A non-disclosure agreement (NDA) is an agreement in which two or more parties sign a contract stipulating that at least one of the parties agrees not to reveal certain information. Typically, a party will agree to the concealment terms of an NDA because the other party is agreeing to pay it, and a business relationship is involved.

A non-disclosure agreement can be extremely important for protecting a business's secrets; it allows you to take action against the person responsible if the key information does happen to be released. This can be very helpful for recouping losses. So if an NDA is breached, then the breaching party can be sued for damages by the other party or parties to recover any losses that may have occurred as a result of the breach.

If you do not want your company secrets to get out, then you should strongly consider creating a non-disclosure agreement and making your employees or contractors sign it before they do any work for your company. This is especially true when contractors are being hired who may not possess the same level of loyalty to a company that full-time employees may have.

Here are six steps to creating a legally valid NDA / confidentiality agreement.

1. Determine whether the NDA will be mutual or non-mutual.

If an NDA is mutual, it means that both parties will be disclosing information to each other that they would both like the other party to not disclose. If an NDA is non-mutual, only one party will be providing another with information that it doesn't want to be disclosed. So, before you go any further with your NDA, figure out which type of NDA you want to create.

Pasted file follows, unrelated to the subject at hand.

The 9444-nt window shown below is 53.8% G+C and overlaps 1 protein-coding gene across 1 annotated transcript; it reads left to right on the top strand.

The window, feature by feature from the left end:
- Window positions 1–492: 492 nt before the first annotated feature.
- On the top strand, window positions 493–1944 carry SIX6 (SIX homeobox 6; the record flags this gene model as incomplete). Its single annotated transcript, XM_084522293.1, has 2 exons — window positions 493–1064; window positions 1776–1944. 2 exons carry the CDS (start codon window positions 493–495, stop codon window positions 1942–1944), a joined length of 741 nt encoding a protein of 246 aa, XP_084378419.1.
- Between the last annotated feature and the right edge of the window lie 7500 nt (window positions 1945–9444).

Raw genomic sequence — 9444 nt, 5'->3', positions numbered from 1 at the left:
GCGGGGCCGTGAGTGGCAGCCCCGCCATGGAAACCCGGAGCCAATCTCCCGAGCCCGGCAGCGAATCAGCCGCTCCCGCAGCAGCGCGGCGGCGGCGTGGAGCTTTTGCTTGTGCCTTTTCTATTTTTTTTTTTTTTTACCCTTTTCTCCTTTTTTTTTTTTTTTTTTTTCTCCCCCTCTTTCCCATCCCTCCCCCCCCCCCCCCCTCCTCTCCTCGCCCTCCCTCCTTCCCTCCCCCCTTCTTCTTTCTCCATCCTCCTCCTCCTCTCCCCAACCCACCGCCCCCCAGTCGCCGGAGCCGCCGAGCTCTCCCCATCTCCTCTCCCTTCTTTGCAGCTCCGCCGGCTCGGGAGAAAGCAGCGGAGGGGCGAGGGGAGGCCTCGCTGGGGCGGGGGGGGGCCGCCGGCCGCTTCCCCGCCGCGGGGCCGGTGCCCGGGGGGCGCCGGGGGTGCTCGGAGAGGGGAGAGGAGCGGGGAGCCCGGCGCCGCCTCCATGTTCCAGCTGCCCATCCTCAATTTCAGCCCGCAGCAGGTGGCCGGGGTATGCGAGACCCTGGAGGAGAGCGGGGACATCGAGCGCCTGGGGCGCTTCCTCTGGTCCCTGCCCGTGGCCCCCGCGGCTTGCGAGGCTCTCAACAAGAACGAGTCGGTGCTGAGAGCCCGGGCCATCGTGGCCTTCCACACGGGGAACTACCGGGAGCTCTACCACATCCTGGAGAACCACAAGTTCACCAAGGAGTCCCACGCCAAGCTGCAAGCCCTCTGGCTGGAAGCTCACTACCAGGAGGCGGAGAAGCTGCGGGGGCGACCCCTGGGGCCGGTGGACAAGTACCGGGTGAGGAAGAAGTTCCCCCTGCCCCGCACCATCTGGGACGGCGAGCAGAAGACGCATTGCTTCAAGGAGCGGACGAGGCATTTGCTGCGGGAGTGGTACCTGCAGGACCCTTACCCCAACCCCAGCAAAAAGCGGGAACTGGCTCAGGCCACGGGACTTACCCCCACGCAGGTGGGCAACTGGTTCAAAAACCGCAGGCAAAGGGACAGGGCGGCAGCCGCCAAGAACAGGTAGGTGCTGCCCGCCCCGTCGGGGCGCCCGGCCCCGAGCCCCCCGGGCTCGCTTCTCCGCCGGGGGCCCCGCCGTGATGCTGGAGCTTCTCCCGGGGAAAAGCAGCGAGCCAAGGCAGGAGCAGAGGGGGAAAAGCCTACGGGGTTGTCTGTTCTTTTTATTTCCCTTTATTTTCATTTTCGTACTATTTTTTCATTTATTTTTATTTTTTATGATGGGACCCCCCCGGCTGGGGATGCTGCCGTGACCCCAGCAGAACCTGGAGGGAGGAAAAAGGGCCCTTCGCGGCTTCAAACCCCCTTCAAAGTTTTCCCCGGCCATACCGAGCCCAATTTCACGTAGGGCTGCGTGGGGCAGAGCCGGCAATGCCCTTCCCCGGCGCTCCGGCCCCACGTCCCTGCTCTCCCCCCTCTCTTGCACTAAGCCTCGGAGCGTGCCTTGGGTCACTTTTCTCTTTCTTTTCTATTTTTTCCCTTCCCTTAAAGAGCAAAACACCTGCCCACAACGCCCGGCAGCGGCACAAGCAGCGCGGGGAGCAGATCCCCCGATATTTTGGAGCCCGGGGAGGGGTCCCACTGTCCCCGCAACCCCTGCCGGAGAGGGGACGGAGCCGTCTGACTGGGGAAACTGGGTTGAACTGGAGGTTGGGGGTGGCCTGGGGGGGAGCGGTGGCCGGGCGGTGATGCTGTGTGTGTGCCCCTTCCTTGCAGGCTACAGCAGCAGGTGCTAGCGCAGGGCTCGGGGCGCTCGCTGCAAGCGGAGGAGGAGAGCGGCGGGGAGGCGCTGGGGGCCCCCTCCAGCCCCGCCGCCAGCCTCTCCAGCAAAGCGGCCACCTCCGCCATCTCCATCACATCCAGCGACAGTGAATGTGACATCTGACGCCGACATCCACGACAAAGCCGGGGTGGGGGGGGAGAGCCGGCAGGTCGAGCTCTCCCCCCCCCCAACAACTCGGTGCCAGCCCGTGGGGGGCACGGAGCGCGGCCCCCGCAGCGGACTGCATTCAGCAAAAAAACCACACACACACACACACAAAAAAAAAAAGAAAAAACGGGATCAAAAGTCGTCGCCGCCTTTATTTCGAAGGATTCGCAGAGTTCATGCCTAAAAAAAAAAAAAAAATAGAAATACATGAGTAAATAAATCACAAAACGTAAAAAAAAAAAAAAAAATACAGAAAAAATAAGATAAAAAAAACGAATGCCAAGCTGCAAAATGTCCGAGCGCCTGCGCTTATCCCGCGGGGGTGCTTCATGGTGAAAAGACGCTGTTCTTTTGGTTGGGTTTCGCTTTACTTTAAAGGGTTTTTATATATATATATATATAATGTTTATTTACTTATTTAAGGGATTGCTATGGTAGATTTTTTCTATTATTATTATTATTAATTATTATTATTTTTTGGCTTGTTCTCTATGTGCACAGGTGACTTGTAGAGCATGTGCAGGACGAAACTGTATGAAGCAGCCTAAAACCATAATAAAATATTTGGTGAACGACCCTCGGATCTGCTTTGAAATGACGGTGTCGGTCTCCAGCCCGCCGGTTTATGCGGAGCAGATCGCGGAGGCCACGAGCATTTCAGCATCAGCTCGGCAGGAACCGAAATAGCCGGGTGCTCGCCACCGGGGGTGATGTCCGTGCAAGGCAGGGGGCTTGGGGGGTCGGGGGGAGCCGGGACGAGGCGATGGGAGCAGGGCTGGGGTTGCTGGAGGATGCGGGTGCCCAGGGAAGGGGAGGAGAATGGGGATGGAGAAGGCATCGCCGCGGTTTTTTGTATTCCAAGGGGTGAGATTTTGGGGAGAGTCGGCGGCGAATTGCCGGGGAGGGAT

2. Name the parties involved.

This step is crucial because it reveals all parties who will be bound to the terms of the agreement. In many cases, only two parties are involved in non-disclosure agreements. However, this is not always the case; sometimes, third parties have a stake in the agreement or transaction. So, every party involved should be named.

3. Identify the specific information that will need to be kept confidential.

This can include formulas, recipes, client lists, strategies, ingredients, materials, trade secrets or other such information. Any type of information that you want to have protected needs to be listed in the NDA. If you neglect to list certain information you want concealed in the NDA, and if that information gets out, then you will not be able to collect damages for it. So, make sure that you include all the information you want protected.

4. Identify the terms under which the information will have to be kept confidential.

For example, you could require the party to not reveal the information for three years, for 10 years, for life, etc. You could also provide clauses about whom the party is able to discuss the information with. For example, it may be okay for you to let the party speak about the information to other members of your company, or to contractors of the company, but not to members of the general public or to the press.

5. Identify what will happen if the NDA is breached.

In this section, you should list all of the ramifications of a breach of the agreement. For example, you can say that you will be entitled to sue the signing party for any losses related to the unauthorized release of the information. You can determine a flat-dollar punishment such as $10,000 for a breach of the agreement. You can also include lawyer fees as part of the money that will be sought in damages if there is a breach of the agreement (for the legal fees that will be required to sue the person).

6. Sign the document.

This is the section in which both all parties will sign the document, thus making it legally binding. A party is not bound to the terms of the contract until they have signed it. After that point, they are bound legally. So, this last step is arguably the most important.